Monday, 14 December 2020

2021 programme - first issue 14 January

This brief note acknowledges that Royal Mail's standing order customers know already what no dealers or cover producers are allowed to mention until 5 January - the identity and make up of the first issue of the year.

So although I will allow comments, none here will mention the name of the issue.   I'm sure you all appreciate the position we are in: I was tempted to write 'understand' but nobody really understands why Royal Mail can tell the collectors but not the wider public.


12 comments:

  1. Identity? My guess would be a person or persons, rather than for example, celebrating British flora and fauna. A populist issue?

    Will they look really nice on envelopes? Can you see the general public buying them to use instead of stamps from booklets (in non-Covid times)?

    Is it an issue to cause grumblings amongst stamp collectors? Will it be the last straw for some?

    ReplyDelete
    Replies
    1. 1. No, but popular in some areas

      2. only if they are aware of them. People who buy from supermarkets and card shops won;t know

      3. only because it's another 10-stamp set and the first of the new prices.

      Delete
  2. Not received my notification yet, maybe today

    ReplyDelete
  3. 1. It's the Brexit issue isn't it :-) Johnson, Gove, Raab, Rees-Mogg et al with a "Great Speeches of Farage" minisheet...

    2. I think that's an interesting point. I do make a point of aiming for special stamps on letters and cards; not everyone is prepared (or able) to make the effort of a PO trip when booklets are available closer to home. Presumably, that's part of the thinking of the 4Machin+2Special booklets; it reminds people there are other designs to be had.

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    Replies
    1. 1. No comment

      2. That was certainly the original thinking. Unfortunately the booklets are not usually distributed to Post Office branches with the special stamps, but when the branch next needs replenishment. Depending on volumes restocked, and sales levels, the branch may not get every special booklet.

      By the time any particular booklet is received, the special stamps may have been sold out or returned to the warehouse.

      Delete
    2. And if the booklets are being sold in another outlet (card shop, corner shop, supermarket) it will be even more haphazard as to what you get. Unless the shop owner is interested enough to notice... which I have seen exactly once that I can recall.

      Delete
  4. "nobody really understands why Royal Mail can tell the collectors but not the wider public".
    Left hand and right hand again, I would imagine.

    ReplyDelete
    Replies
    1. Collectors who pay by Direct Debit must legally be told the next charge and what it is for (using code words if necessary, as with Project Apollo).

      The PR/marketing department are quite convinced that they get better coverage in the press, especially local newspapers/websites, if they have a concerted push on one particular day. Normally they release news about the next year's issues between Christmas and New Year, when the news is quiet. Not that that's likely to be the case this year, with Covid & Brexit vying for headlines. Relegated to page 94, I think.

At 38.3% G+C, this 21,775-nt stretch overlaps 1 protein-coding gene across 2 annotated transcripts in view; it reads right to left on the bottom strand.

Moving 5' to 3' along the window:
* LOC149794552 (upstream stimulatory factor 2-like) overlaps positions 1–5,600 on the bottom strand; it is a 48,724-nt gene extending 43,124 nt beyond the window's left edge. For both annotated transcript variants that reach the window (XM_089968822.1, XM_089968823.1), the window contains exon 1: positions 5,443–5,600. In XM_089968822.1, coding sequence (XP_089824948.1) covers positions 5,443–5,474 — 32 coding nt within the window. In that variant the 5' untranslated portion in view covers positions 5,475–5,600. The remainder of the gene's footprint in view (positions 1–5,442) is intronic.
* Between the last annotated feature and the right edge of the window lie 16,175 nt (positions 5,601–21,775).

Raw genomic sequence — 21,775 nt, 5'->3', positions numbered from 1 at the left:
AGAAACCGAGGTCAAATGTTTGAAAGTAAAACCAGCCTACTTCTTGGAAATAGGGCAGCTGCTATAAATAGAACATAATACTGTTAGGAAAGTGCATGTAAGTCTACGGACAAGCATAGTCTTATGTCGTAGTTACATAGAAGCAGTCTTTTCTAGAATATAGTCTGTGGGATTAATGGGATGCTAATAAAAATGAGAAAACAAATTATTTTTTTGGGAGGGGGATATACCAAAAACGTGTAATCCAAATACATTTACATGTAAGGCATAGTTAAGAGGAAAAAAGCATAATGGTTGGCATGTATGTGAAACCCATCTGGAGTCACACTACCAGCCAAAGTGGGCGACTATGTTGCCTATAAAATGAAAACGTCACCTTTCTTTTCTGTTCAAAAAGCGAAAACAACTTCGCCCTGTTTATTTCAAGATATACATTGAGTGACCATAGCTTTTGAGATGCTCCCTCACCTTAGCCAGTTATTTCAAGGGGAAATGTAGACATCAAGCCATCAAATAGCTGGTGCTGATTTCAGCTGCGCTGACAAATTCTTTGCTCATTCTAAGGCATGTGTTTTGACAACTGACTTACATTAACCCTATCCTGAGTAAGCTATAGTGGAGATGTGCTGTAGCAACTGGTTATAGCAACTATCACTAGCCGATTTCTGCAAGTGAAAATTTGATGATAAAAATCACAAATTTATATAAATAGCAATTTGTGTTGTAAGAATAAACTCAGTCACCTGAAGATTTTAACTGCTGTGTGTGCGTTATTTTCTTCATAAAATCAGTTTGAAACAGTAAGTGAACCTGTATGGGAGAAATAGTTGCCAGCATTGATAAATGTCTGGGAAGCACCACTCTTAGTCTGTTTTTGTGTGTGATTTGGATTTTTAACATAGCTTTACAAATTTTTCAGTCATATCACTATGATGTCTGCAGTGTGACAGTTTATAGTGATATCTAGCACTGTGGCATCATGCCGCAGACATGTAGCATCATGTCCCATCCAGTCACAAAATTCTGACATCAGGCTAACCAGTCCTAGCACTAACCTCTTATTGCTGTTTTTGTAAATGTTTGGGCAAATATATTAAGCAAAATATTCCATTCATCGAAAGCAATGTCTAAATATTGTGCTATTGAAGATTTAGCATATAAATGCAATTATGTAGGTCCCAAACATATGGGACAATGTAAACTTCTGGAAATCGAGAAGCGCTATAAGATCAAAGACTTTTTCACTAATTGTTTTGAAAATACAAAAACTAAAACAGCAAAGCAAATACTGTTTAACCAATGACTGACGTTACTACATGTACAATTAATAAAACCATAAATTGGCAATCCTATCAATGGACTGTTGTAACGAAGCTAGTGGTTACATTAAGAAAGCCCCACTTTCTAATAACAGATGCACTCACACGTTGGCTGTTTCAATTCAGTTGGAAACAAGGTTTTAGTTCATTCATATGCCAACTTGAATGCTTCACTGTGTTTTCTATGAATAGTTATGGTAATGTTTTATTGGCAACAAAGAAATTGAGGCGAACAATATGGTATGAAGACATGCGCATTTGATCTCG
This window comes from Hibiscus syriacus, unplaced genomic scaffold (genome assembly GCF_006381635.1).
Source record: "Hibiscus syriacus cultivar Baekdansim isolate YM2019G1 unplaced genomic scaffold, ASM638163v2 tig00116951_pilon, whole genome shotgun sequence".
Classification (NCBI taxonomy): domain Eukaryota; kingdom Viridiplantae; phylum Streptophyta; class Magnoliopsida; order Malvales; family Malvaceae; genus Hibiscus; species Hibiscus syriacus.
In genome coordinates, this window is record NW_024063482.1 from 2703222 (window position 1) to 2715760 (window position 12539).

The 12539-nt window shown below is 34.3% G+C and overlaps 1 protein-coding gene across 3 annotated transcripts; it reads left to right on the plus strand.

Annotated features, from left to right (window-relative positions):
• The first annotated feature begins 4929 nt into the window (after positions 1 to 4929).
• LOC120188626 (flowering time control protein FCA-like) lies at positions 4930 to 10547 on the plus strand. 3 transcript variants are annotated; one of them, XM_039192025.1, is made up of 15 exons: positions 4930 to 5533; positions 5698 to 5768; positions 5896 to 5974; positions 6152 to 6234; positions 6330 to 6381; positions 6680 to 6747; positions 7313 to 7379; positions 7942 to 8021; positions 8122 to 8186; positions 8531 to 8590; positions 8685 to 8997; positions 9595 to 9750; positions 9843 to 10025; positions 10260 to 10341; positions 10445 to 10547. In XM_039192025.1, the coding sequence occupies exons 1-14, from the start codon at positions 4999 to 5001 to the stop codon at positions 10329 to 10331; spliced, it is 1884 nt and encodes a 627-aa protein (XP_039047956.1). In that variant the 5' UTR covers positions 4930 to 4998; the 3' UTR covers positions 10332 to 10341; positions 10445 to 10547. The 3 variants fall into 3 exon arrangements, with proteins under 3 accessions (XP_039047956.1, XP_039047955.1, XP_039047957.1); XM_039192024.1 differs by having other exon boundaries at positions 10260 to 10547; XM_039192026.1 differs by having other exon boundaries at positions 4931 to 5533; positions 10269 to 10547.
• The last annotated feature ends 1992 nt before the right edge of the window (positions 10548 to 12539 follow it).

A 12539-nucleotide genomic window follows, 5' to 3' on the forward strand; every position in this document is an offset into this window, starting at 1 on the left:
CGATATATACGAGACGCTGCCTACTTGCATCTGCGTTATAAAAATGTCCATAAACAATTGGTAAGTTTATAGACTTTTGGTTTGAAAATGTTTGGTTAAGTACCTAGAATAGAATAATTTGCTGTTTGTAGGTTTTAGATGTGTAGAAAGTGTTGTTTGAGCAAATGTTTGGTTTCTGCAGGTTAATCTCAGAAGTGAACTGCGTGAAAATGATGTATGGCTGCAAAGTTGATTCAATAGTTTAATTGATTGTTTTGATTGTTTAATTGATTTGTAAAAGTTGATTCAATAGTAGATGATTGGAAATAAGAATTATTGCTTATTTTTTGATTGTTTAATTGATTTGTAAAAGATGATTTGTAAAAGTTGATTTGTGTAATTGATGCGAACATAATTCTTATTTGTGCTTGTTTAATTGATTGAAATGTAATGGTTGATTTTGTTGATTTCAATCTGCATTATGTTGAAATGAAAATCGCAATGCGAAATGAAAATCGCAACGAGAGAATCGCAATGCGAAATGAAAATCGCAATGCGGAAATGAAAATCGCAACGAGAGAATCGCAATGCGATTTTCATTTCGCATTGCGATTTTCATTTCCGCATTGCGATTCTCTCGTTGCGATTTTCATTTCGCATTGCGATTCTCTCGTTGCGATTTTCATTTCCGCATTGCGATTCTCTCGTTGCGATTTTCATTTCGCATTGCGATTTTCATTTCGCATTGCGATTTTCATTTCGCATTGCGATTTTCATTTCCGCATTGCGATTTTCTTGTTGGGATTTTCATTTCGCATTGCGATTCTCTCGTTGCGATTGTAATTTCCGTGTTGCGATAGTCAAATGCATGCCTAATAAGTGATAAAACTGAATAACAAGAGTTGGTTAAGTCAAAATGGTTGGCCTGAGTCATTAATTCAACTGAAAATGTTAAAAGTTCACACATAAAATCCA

Delete
  5. We don't know what is coming out on the 14th January(I do I think!!)but I do know what is being Issued for anyone who collects Hong Kong I have received
    a leaflet with Issues up till 22nd June next year, RW

    ReplyDelete
  6. Royal Mail recently tweeted that their focus for the future is to be a parcels business - seems that letters are secondary to them now. Lost count of how many times I've gone to my Post Office to send Christmas cards overseas and the clerk doesn't even bother to use real stamps and just prints off a label. Some clerks are very obliging if you ask for real stamps whilst others seem to think you're very strange asking for them.
    The hike in international postcard postage from £1.42 to £1.45 this year and then to £1.70 from January makes you wonder if Royal Mail are driving up prices to lower demand so that they don't have to bother with non parcels etc.....just my own wonderings!

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    Replies
    1. The sad reality is that letters are nearly obsolete. I’ve lived in Singapore and Hong Kong for nearly 20 years now and I’ve seen letter volume dwindle. In the last 12 months I’ve received none - everything is online and I’ve put a block on junk mail. The only person who sends postcards is my 80 year old mum (but I love receiving them!) I don’t receive Christmas cards from anyone under 50 anymore. Is it sad, yes, but also inevitable. I’m honestly amazed commemorative stamps are still issued. 30% of all collectors come from China now.

      Delete
    2. Quite a few of us are trying to slow the decline in letters. Although I've had responses that penpalling is for children (and the same has also been applied to stamp collecting)... I find I mentally do not feel lonely/isolated. I do miss writing letters in public (a cafe, for example), but even though I sit alone - I do not feel it (I look around me and see people sharing tables but they instead of communicating with or looking at each other, they are looking down at their devices....).

      Have you sent any letters? There's a thing on Postcrossing (maybe your mother would like that, sending/receiving postcards globally...) - I send, therefore I receive. I might send more letter than I receive, but I really like this method of connecting with people around the world.

      I send quite a few cards at this time of year, both within the UK and to overseas. I like to buy from charities, but why are most of them square? Do you send Christmas cards to anyone under 50?

      Delete

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